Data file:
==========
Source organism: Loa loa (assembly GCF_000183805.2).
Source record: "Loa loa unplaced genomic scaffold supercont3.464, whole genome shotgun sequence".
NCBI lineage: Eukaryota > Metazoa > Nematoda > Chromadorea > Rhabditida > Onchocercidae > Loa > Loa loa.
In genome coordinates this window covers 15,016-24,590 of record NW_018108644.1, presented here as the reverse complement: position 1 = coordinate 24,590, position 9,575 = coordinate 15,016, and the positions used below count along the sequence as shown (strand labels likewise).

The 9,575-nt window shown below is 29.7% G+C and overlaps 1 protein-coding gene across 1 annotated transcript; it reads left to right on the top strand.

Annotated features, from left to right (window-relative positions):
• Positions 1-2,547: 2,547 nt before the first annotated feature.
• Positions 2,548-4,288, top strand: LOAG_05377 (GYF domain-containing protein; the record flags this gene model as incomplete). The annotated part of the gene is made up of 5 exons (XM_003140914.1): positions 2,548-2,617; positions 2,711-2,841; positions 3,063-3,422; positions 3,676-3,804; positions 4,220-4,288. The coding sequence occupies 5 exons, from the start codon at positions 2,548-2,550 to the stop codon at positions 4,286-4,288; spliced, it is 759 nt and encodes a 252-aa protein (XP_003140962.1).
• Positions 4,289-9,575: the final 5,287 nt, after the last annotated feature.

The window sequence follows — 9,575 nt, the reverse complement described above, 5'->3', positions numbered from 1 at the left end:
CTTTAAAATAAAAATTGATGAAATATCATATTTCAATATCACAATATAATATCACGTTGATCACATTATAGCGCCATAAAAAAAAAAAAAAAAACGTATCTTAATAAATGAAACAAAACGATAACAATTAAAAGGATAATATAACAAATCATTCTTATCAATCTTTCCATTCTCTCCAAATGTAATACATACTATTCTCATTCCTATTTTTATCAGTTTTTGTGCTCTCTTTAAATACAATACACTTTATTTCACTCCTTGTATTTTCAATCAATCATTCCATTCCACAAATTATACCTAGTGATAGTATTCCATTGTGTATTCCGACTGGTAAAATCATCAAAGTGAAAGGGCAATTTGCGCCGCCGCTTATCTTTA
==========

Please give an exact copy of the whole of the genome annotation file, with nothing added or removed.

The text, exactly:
Source organism: Loa loa (assembly GCF_000183805.2).
Source record: "Loa loa unplaced genomic scaffold supercont3.464, whole genome shotgun sequence".
NCBI lineage: Eukaryota > Metazoa > Nematoda > Chromadorea > Rhabditida > Onchocercidae > Loa > Loa loa.
In genome coordinates this window covers 15,016-24,590 of record NW_018108644.1, presented here as the reverse complement: position 1 = coordinate 24,590, position 9,575 = coordinate 15,016, and the positions used below count along the sequence as shown (strand labels likewise).

The 9,575-nt window shown below is 29.7% G+C and overlaps 1 protein-coding gene across 1 annotated transcript; it reads left to right on the top strand.

Annotated features, from left to right (window-relative positions):
• Positions 1-2,547: 2,547 nt before the first annotated feature.
• Positions 2,548-4,288, top strand: LOAG_05377 (GYF domain-containing protein; the record flags this gene model as incomplete). The annotated part of the gene is made up of 5 exons (XM_003140914.1): positions 2,548-2,617; positions 2,711-2,841; positions 3,063-3,422; positions 3,676-3,804; positions 4,220-4,288. The coding sequence occupies 5 exons, from the start codon at positions 2,548-2,550 to the stop codon at positions 4,286-4,288; spliced, it is 759 nt and encodes a 252-aa protein (XP_003140962.1).
• Positions 4,289-9,575: the final 5,287 nt, after the last annotated feature.

The window sequence follows — 9,575 nt, the reverse complement described above, 5'->3', positions numbered from 1 at the left end:
CTTTAAAATAAAAATTGATGAAATATCATATTTCAATATCACAATATAATATCACGTTGATCACATTATAGCGCCATAAAAAAAAAAAAAAAAACGTATCTTAATAAATGAAACAAAACGATAACAATTAAAAGGATAATATAACAAATCATTCTTATCAATCTTTCCATTCTCTCCAAATGTAATACATACTATTCTCATTCCTATTTTTATCAGTTTTTGTGCTCTCTTTAAATACAATACACTTTATTTCACTCCTTGTATTTTCAATCAATCATTCCATTCCACAAATTATACCTAGTGATAGTATTCCATTGTGTATTCCGACTGGTAAAATCATCAAAGTGAAAGGGCAATTTGCGCCGCCGCTTATCTTTA